Then the late 1990s and early 2000s saw the monster Cabs. “Many producers went the Californian route, making wines of big alcohol levels in the region of 15% and the profile thick and dense because of the excessive use of new oak barrels.”
Today, Louis says, Stellenbosch’s Cabernet Sauvignon is characterised by a focus on expression of the region’s unique terroir with wines of elegance and refinement, but with a brooding muscular power that makes the variety own such a unique space among all wine offerings.
Muratie Martin Melck Cabernet Sauvignon 2018
A brilliant and visceral expression of Simonsberg aspect, soil and climate from a farm with provenance and legacy adding to its fine wine offering. The wine is given 22 months in new French oak, demonstrating that great Cabernet Sauvignon fruit can stand up to solid oaking regimes. A fynbos herbaceousness, heady and intoxicating, drifts on broad pools of black-fruited wine pleasure. Tannins, that all-important component in this variety, are broad and just dry enough to add energy, air and freedom to the juicy dark fruit embedded in this brilliant wine. Like the aforementioned Kanonkop, this is the kind of Cabernet Sauvignon that will age with grace for a decade and more.
“It goes back to the vineyard, as in everything wine,” he explains. “As generous with its heady fruit profile as it can be, Cabernet Sauvignon can show a green, weedy character due to the methoxypyrazine presence in the grape’s physiology. Remember, Cabernet Sauvignon is a crossing of Cabernet Franc and Sauvignon Blanc, two varieties known for showing an under-ripe side even when harvested at phenolic ripeness. Canopy management is crucial to ensure the levels of sunlight and exposure to air movement required to coax the grape into a stage of balanced ripeness. Only then can you begin to think about making good wine.”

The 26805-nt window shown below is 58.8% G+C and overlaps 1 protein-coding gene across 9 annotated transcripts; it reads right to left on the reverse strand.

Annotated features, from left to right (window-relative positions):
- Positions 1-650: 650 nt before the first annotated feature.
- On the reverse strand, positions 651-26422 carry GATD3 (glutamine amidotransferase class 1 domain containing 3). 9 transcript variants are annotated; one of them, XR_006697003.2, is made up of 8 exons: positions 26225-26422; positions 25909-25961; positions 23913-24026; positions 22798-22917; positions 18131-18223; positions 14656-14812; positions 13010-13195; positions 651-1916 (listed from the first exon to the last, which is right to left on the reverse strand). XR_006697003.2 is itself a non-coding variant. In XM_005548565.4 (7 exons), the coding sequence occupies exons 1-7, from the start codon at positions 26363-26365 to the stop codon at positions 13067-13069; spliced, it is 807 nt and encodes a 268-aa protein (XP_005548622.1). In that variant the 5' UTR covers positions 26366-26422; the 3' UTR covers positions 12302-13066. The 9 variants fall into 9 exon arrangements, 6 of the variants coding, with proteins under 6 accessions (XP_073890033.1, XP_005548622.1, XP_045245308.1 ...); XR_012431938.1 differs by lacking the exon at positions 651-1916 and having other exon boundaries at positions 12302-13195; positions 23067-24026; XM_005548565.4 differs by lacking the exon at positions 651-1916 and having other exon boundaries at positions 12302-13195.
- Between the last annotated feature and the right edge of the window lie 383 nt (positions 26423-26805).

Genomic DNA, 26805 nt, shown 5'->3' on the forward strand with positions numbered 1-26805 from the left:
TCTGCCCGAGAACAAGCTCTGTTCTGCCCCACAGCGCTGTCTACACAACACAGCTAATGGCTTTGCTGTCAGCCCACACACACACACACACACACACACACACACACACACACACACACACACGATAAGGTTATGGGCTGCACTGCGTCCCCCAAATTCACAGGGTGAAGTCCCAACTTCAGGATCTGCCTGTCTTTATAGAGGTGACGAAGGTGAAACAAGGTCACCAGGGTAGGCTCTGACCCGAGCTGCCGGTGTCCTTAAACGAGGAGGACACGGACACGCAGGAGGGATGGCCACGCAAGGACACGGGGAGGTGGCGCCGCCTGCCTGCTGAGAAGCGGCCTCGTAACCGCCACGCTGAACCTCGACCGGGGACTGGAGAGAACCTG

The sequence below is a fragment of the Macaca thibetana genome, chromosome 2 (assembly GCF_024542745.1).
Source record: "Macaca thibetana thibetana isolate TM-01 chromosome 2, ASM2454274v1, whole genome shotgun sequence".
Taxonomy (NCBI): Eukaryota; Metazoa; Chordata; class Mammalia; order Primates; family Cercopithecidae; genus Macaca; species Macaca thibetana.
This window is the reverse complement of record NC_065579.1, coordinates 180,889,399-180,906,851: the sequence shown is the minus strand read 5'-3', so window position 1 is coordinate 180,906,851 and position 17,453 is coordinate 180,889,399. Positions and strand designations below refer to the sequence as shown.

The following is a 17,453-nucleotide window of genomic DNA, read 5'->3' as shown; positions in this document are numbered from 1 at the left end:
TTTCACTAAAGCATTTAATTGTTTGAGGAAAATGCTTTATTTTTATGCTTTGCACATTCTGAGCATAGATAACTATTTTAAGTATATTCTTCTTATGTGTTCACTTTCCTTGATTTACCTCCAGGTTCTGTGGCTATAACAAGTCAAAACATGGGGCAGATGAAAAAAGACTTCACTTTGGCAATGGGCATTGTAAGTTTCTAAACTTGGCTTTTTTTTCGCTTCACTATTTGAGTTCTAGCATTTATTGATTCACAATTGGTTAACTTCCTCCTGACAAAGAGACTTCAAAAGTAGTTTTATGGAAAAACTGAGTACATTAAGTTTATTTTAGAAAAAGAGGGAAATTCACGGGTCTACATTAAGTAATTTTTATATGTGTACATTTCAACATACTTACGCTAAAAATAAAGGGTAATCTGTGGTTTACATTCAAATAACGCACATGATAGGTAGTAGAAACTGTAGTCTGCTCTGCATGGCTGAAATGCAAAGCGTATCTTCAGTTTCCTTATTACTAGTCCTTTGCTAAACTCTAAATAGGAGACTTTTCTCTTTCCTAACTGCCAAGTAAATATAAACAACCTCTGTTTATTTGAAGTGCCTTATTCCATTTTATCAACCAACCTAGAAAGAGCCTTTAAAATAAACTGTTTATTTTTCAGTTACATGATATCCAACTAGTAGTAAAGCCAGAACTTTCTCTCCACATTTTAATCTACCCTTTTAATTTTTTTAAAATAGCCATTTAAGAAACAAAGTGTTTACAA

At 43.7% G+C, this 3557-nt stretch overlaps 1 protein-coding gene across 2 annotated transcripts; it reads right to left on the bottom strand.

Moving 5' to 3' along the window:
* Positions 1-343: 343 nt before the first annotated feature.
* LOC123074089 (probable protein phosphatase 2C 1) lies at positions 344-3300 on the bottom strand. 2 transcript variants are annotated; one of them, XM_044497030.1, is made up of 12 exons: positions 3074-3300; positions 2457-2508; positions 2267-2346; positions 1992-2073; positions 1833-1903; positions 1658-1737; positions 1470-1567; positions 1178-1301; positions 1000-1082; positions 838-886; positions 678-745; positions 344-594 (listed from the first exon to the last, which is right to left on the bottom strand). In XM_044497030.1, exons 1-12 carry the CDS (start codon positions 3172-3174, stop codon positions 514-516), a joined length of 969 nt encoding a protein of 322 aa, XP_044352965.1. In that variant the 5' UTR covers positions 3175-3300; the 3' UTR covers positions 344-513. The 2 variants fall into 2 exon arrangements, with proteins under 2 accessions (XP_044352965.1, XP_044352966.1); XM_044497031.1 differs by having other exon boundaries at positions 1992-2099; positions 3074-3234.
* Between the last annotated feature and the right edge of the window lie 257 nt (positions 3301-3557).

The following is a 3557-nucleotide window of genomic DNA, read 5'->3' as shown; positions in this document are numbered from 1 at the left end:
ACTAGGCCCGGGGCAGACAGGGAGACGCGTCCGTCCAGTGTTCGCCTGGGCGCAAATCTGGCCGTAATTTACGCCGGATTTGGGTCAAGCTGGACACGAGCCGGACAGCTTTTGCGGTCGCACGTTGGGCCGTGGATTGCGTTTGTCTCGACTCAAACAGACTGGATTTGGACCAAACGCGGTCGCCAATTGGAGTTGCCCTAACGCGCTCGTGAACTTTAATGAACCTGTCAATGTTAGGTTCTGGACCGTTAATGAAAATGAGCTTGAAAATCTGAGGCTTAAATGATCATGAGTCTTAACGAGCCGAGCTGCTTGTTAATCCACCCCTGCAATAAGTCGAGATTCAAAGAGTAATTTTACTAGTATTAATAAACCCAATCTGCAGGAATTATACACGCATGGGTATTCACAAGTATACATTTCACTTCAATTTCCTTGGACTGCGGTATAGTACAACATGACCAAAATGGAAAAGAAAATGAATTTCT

Set on the Helderberg, Ernie Els and neighbouring estates such as Alto, Rust en Vrede and Uva Mira have north and westerly faces that warm in the glow of the afternoon sun while being wooed by the cooling breezes off False Bay. Simonsberg’s north-facing slopes are often shrouded in mist, and being further from the ocean, this region experiences dramatic variation in day-night temperatures. Despite having similar soils, the differences in Cabernet Sauvignon expression between Simonsberg and Helderberg are tangible.
“Simonsberg tends to show bigger tannins in its Cabernet Sauvignon, with a bit of edgi-